Tibbetts will serve a one-year term in Washington, DC, as a special legislative assistant for a member of the US Congress or as a staff member for a congressional committee beginning in September. SPIE and Optica are co-sponsors of the fellowship.
“I am excited for the opportunity to learn from policymakers and the chance to apply my background in chemistry to a range of policy issues, including climate and energy topics,” said Tibbetts. “It is an incredible honor to be this year’s Arthur H. Guenther Congressional Fellow.”
Tibbetts will graduate with her PhD from the Chemistry Department at Colorado State University (CSU) this summer. She uses ultrafast lasers to study questions in the fields of energy storage and renewable energy generation: as one example, she studies electrolyte solutions used in different applications including lithium or sodium-ion batteries. Specifically, she has investigated the roles different materials play in determining device lifetimes and efficiency.
Beyond the lab, Tibbetts is passionate about science policy and communication: she believes that scientists have an obligation to effectively communicate their research to the public and policymakers. During graduate school, Tibbetts was president of the CSU Science in Action group. She also led a team of graduate student leaders in policy-related activities and worked to build relationships between local policymakers and graduate students. She was also involved in other organizations focused on science communication and student advocacy. Tibbetts has been an organizer for the Rocky Mountain ComSciCon, she was a Leadership Fellow with the School of Global Environmental Sustainability, and is currently a student representative with the CSU Graduate Center for Inclusive Mentoring.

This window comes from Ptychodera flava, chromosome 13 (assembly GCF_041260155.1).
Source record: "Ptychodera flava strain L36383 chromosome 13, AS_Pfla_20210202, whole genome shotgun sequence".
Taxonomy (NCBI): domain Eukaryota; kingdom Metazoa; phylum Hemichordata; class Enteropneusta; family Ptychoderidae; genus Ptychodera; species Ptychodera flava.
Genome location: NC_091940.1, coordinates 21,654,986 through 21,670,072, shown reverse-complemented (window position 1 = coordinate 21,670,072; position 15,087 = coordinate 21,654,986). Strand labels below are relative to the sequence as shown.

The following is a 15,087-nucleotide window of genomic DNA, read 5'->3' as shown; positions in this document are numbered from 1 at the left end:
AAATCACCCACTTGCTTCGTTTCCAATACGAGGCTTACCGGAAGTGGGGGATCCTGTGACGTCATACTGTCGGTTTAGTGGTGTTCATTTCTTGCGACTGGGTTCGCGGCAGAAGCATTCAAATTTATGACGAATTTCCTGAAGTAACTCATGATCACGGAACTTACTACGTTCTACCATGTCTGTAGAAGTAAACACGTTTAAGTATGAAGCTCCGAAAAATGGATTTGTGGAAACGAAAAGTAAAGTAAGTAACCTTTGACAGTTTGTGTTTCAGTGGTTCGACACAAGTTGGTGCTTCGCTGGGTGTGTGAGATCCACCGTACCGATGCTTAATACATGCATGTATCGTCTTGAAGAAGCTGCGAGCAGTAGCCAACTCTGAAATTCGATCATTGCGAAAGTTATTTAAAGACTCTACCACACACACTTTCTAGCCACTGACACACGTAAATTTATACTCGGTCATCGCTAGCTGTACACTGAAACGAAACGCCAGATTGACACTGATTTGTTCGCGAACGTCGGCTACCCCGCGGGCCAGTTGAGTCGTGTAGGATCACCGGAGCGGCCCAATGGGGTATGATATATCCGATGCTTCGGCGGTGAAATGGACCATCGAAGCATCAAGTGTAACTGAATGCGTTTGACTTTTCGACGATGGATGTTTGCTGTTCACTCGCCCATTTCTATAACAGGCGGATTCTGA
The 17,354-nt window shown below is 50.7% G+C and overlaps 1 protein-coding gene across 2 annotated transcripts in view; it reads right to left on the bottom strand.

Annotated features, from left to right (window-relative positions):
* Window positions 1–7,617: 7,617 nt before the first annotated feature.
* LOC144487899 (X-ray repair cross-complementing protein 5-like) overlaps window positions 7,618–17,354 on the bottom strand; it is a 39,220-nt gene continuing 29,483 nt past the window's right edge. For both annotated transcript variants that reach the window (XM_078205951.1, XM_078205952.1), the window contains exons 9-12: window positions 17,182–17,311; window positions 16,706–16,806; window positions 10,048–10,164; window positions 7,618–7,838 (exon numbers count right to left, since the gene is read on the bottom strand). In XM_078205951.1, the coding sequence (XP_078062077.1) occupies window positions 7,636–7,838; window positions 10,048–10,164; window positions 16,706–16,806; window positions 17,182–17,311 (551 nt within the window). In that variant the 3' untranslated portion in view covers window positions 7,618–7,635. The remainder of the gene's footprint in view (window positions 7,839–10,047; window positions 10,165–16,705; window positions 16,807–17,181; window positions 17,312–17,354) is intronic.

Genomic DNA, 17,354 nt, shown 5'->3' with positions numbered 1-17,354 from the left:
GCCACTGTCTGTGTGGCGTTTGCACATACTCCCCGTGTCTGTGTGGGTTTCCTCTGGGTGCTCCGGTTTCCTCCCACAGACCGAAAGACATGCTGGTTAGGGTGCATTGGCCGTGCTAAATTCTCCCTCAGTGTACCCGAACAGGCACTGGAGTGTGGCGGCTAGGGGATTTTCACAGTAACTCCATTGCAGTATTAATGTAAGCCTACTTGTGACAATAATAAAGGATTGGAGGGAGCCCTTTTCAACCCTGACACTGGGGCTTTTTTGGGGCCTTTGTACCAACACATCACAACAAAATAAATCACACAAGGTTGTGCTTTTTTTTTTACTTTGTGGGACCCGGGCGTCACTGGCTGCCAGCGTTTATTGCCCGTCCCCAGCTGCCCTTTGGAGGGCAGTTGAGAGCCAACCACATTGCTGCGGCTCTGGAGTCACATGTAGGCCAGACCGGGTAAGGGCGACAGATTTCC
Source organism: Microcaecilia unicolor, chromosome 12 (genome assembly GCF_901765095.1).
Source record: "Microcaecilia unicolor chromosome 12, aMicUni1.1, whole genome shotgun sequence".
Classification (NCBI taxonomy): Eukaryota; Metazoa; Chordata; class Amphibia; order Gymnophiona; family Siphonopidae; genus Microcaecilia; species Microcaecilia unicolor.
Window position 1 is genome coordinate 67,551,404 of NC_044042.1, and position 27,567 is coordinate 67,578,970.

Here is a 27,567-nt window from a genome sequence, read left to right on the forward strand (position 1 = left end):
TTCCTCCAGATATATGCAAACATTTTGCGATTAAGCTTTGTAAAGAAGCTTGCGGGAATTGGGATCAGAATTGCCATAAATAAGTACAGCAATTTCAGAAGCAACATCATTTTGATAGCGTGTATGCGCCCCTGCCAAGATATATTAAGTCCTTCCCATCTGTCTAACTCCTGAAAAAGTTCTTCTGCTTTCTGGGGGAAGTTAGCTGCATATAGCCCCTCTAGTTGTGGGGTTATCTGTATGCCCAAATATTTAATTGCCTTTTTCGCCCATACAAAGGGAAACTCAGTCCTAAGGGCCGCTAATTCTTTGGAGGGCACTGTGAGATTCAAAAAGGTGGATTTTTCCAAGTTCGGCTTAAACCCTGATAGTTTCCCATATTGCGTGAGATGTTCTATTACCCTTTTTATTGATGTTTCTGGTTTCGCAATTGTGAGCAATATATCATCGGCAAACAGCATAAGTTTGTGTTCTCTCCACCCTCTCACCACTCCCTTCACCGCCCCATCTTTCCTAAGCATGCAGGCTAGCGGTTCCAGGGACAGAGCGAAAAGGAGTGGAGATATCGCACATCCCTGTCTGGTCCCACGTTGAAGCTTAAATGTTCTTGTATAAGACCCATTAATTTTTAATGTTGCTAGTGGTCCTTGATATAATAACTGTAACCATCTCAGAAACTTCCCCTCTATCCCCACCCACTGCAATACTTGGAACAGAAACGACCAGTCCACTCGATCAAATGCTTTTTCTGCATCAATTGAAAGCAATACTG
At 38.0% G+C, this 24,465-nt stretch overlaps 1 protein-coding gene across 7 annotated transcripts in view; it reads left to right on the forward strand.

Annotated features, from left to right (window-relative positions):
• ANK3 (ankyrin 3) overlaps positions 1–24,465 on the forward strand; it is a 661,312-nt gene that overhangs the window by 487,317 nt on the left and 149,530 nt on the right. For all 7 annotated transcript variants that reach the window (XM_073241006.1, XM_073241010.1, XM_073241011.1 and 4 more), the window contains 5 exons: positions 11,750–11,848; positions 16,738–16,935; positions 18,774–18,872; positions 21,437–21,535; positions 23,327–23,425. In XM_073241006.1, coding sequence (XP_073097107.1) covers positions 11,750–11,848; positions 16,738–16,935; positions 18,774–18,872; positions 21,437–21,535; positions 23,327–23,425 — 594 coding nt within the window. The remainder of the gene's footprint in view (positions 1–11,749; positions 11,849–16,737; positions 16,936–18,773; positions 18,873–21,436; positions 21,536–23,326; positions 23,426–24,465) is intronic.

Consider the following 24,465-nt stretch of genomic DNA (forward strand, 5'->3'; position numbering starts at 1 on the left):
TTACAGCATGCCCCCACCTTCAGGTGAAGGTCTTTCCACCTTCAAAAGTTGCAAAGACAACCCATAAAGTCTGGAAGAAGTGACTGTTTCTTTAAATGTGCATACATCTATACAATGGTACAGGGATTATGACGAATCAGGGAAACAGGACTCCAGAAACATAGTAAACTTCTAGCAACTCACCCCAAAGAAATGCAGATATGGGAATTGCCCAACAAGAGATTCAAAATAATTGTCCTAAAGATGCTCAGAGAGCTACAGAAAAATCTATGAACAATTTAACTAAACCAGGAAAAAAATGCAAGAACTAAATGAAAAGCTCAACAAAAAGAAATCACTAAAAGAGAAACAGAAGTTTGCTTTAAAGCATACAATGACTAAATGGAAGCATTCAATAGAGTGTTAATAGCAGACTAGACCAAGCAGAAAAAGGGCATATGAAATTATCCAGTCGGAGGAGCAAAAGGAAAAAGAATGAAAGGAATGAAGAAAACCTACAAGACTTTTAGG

As part of her fellowship, Tibbetts will attend a comprehensive science policy and communication training and orientation session facilitated by the American Association of the Advancement for Science. Upon training completion, she will interview with Senate, House of Representatives, and congressional committee staff on Capitol Hill and then select which congressional office or committee she wishes to serve for her fellowship year.
The Congressional Fellowship's program mission is to bring technical and scientific backgrounds and perspectives to the decision-making process in Congress and provide scientists with insight into the inner workings of the federal government. Fellows have the opportunity to participate in a multitude of policymaking functions including, conducting legislative or oversight work, assisting in congressional hearings and debates, preparing policy briefs, and writing speeches.
Each year, following a formal application process, finalists are interviewed, and Congressional Fellows are selected by a committee comprised of volunteer members from Optica and SPIE. Complete information on the selection process and fellowship criteria can be found here.